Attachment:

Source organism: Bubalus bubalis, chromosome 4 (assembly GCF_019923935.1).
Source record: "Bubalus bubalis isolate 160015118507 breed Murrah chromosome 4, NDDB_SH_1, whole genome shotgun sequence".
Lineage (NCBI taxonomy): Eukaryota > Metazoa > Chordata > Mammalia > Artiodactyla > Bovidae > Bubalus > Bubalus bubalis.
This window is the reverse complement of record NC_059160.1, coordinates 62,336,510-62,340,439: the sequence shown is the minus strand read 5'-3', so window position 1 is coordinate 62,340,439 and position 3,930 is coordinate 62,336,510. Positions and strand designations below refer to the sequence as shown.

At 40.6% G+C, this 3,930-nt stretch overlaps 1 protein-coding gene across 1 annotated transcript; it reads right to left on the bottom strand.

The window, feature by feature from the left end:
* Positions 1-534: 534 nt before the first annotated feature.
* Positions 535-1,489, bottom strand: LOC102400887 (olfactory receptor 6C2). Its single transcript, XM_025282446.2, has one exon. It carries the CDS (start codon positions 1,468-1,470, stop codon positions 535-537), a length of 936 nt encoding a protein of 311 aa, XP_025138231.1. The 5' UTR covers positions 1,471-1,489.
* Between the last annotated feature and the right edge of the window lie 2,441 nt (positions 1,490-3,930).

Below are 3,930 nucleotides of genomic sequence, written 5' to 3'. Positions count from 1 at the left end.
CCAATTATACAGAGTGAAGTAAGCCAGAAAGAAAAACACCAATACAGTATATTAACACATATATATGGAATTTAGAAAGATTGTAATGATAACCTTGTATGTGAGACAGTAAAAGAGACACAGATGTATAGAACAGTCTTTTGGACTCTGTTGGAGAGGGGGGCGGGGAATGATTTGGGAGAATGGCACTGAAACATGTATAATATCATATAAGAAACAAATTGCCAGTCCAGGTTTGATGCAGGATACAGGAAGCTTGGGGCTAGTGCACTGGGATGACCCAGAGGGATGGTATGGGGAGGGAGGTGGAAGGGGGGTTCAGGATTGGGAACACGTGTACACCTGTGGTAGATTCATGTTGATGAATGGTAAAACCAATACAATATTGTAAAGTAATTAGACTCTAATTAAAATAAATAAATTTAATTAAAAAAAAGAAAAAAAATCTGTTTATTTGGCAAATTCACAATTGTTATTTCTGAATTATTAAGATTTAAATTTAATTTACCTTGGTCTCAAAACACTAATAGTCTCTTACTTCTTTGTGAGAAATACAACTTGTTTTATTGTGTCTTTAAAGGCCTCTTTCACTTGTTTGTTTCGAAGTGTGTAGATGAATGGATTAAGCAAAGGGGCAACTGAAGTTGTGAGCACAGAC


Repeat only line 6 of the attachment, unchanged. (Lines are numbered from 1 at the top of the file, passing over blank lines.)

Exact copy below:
The window, feature by feature from the left end: